It takes a suspicious mind or more guts than most of us have to forge beyond ambiguities such as, "I just can't deal with it now," or, "I've never felt this way about anyone before." The classic, "I don't know where it's going -- I just know I can't imagine life without you," is a particular favorite of mine, being one I've heard before the demise of several relationships where imagination eventually triumphed.

Writer and editor Clarissa Wittenberg, pondering the twists in her past relationships, singles out a favorite male statement, "I married the wrong woman." This is a handy line, whether or not the swain is currently married, since it implies that the woman he's with is the right one.

Can it be that all these substitutes for a declaration of "I love you" are merely one long goodbye? Since a large portion of professional Washington, ebbing and flowing with the political tide, is both transient and overly affected by a sense of destiny, anything touching on the future can be heard as the offer to share it. But when push comes to shove, too often the stream of consciousness and the future is abstract. "There'll be a time for us..." is replaced by "I'm just not ready." Wittenberg comments ruefully, "They seem to need time off from commitments to win Nobel Prizes or Pulitzers or Academy Awards."

Nor is silence golden -- when it gives no consent. In a relationship between two people, one tight-lipped and one expert at avoiding confrontation, words of love are replaced by projection -- a force so powerful that it can turn aloofness or the slightest off-the-mark comment into evidence of deep commitment. Those who operate in this way depend on the belief that truly deep emotions go without saying.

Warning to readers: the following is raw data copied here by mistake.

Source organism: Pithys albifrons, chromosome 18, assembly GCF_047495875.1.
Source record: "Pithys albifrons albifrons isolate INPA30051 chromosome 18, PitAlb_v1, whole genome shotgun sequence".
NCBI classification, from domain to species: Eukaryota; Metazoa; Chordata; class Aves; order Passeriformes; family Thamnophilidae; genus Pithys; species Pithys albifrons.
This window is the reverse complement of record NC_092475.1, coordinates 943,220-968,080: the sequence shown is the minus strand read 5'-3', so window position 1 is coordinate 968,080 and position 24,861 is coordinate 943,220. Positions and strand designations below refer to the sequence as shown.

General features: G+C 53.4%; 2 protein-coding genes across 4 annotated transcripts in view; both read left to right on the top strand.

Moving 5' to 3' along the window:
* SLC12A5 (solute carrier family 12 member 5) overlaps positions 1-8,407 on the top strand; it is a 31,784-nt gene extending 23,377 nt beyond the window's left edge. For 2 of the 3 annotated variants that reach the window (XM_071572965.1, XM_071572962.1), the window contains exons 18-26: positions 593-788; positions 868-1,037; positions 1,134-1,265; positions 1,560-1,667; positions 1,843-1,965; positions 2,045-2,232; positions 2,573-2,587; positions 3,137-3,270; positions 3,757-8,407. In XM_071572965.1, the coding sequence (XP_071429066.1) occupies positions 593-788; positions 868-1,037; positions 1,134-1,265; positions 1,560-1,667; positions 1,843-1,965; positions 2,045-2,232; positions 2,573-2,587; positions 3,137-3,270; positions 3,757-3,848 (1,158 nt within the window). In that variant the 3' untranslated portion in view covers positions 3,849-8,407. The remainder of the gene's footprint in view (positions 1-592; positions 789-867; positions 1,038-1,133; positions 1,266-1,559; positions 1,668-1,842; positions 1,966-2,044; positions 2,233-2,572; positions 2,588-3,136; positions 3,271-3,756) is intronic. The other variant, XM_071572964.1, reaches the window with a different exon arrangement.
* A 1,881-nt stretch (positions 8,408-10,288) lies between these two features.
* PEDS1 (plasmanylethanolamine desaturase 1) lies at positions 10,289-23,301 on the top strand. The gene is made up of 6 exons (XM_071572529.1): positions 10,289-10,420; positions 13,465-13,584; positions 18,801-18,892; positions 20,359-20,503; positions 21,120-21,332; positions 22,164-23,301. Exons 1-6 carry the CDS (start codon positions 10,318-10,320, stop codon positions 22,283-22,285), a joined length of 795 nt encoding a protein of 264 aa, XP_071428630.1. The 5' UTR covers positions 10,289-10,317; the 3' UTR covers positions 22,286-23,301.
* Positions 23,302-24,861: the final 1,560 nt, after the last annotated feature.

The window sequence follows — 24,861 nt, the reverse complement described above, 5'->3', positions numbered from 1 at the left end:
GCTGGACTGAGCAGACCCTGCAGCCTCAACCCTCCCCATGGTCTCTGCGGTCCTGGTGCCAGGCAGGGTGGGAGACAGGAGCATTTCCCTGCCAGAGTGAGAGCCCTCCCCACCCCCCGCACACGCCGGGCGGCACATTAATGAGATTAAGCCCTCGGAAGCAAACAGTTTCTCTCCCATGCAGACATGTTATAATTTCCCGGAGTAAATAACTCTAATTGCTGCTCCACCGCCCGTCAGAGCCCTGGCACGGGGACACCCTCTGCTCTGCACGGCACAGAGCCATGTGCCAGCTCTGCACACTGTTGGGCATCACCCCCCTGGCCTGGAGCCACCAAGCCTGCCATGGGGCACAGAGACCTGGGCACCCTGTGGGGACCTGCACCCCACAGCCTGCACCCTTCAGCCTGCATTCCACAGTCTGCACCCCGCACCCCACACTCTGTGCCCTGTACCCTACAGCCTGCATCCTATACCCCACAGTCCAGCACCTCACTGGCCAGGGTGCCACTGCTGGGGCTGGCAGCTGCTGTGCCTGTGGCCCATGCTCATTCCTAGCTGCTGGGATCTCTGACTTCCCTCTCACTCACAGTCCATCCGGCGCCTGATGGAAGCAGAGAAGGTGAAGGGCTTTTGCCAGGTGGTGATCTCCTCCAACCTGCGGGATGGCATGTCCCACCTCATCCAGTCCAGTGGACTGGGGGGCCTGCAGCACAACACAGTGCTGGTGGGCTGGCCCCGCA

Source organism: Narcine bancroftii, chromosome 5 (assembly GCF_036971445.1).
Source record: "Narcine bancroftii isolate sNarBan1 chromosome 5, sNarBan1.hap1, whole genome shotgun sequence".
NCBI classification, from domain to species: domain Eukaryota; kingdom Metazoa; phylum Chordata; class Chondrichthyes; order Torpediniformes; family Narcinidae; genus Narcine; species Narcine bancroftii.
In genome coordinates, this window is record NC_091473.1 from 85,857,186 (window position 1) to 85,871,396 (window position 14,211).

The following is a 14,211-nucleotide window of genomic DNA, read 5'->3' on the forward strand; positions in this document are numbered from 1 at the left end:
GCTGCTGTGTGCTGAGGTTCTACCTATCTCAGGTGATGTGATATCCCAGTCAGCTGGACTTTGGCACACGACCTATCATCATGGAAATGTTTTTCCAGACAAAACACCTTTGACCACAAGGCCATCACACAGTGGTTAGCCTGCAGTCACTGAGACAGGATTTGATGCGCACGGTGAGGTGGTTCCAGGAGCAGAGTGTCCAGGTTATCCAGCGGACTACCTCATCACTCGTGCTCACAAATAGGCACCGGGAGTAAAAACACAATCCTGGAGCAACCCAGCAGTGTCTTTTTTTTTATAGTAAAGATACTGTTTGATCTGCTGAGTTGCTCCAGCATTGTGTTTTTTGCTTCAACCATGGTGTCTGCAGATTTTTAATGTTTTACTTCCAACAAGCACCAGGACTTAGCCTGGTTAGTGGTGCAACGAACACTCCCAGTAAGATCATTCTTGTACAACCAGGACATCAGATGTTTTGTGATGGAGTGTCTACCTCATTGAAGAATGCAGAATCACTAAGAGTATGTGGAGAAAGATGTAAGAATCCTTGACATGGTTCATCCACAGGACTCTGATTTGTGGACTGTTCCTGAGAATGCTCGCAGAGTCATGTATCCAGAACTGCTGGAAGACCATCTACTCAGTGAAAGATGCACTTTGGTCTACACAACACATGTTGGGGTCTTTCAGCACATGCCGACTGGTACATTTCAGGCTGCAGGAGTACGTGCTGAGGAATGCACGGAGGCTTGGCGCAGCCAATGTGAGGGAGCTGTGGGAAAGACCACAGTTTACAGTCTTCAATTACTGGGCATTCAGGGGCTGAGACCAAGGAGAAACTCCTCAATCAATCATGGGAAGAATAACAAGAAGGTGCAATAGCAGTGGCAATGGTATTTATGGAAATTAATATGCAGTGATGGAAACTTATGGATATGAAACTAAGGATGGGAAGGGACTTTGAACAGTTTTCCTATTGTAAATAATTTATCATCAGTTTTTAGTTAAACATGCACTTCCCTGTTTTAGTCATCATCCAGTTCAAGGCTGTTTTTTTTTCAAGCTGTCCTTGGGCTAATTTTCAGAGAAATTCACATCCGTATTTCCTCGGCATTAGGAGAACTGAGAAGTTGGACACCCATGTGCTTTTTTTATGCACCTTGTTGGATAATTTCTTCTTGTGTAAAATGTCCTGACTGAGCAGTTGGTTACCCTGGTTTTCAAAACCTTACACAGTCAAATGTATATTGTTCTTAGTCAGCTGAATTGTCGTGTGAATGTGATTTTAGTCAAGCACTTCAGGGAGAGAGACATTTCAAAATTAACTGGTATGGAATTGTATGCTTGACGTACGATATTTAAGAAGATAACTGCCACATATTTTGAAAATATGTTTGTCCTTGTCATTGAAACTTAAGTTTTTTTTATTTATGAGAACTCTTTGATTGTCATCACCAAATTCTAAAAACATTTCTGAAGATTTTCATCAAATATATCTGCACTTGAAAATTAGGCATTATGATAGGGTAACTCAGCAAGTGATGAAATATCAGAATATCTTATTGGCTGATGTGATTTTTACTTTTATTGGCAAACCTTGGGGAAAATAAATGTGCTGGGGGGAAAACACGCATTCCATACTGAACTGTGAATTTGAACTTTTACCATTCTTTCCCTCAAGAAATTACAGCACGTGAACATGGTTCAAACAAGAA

But there are those who have good reason to keep their mouth shut. President Calvin ("Silent Cal") Coolidge once observed, "I have noticed that nothing I never said ever did me any harm," and many of Washington's would-be lovers take his advice. "In love, if not in politics, like most men I don't go out and meet trouble," affirms historian Leo Ribuffo, who, having recently finished a book, is now considering a "normally active social life." "Trouble" is what happens when a simple phrase -- like "I loved seeing you" -- gets blown out of proportion.

When I was in college, I was fond of saying I would follow a man anywhere who would give me artichoke hearts. One morning, I awoke to find two cans of the finest variety outside my door. I knew who had put them there -- a friend articulate about everything but his emotions. To my everlasting chagrin, I told him in front of friends that, even with two cans, I couldn't follow him anywhere. He blushed, left the room and probably never gave another artichoke heart away. Maybe he took up the practice of feeding women lines instead. These are the mistakes you make in callow youth.

I know better now. Someone who says, "Gee, you're kind of okay," may not knock my socks off with loving phrases. But those underwhelming words can be complemented by suitable gestures -- roses and proposals on bended knee. Like many who have lent their ears to phrases so polished they shone -- only to find too late that the phrases were transparent -- I have reformed.

Au revoir to "You're the cat's meow." From now on, you'll have to show me the cat.